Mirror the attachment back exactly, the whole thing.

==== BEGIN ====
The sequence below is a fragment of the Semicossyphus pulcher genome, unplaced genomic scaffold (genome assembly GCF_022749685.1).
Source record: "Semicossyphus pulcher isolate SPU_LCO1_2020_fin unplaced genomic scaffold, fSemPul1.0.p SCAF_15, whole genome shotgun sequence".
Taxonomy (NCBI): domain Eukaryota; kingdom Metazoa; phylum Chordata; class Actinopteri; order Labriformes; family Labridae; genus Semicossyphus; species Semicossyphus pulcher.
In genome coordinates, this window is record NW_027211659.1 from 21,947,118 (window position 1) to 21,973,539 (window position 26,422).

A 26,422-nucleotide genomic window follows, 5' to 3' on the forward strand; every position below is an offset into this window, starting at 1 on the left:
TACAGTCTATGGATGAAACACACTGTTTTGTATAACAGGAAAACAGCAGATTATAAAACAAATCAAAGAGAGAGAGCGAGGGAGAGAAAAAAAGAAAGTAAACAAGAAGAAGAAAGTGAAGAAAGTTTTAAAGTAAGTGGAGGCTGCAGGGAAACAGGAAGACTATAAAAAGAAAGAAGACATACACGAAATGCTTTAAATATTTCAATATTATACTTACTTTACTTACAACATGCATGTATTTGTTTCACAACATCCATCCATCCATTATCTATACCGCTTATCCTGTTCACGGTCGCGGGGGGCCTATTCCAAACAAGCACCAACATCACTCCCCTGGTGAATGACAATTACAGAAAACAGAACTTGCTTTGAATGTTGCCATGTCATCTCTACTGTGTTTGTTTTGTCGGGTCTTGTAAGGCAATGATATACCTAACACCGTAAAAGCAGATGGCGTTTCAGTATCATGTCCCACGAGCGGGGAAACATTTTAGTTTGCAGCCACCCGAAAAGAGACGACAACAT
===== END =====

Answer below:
The sequence below is a fragment of the Semicossyphus pulcher genome, unplaced genomic scaffold (genome assembly GCF_022749685.1).
Source record: "Semicossyphus pulcher isolate SPU_LCO1_2020_fin unplaced genomic scaffold, fSemPul1.0.p SCAF_15, whole genome shotgun sequence".
Taxonomy (NCBI): domain Eukaryota; kingdom Metazoa; phylum Chordata; class Actinopteri; order Labriformes; family Labridae; genus Semicossyphus; species Semicossyphus pulcher.
In genome coordinates, this window is record NW_027211659.1 from 21,947,118 (window position 1) to 21,973,539 (window position 26,422).

A 26,422-nucleotide genomic window follows, 5' to 3' on the forward strand; every position below is an offset into this window, starting at 1 on the left:
TACAGTCTATGGATGAAACACACTGTTTTGTATAACAGGAAAACAGCAGATTATAAAACAAATCAAAGAGAGAGAGCGAGGGAGAGAAAAAAAGAAAGTAAACAAGAAGAAGAAAGTGAAGAAAGTTTTAAAGTAAGTGGAGGCTGCAGGGAAACAGGAAGACTATAAAAAGAAAGAAGACATACACGAAATGCTTTAAATATTTCAATATTATACTTACTTTACTTACAACATGCATGTATTTGTTTCACAACATCCATCCATCCATTATCTATACCGCTTATCCTGTTCACGGTCGCGGGGGGCCTATTCCAAACAAGCACCAACATCACTCCCCTGGTGAATGACAATTACAGAAAACAGAACTTGCTTTGAATGTTGCCATGTCATCTCTACTGTGTTTGTTTTGTCGGGTCTTGTAAGGCAATGATATACCTAACACCGTAAAAGCAGATGGCGTTTCAGTATCATGTCCCACGAGCGGGGAAACATTTTAGTTTGCAGCCACCCGAAAAGAGACGACAACAT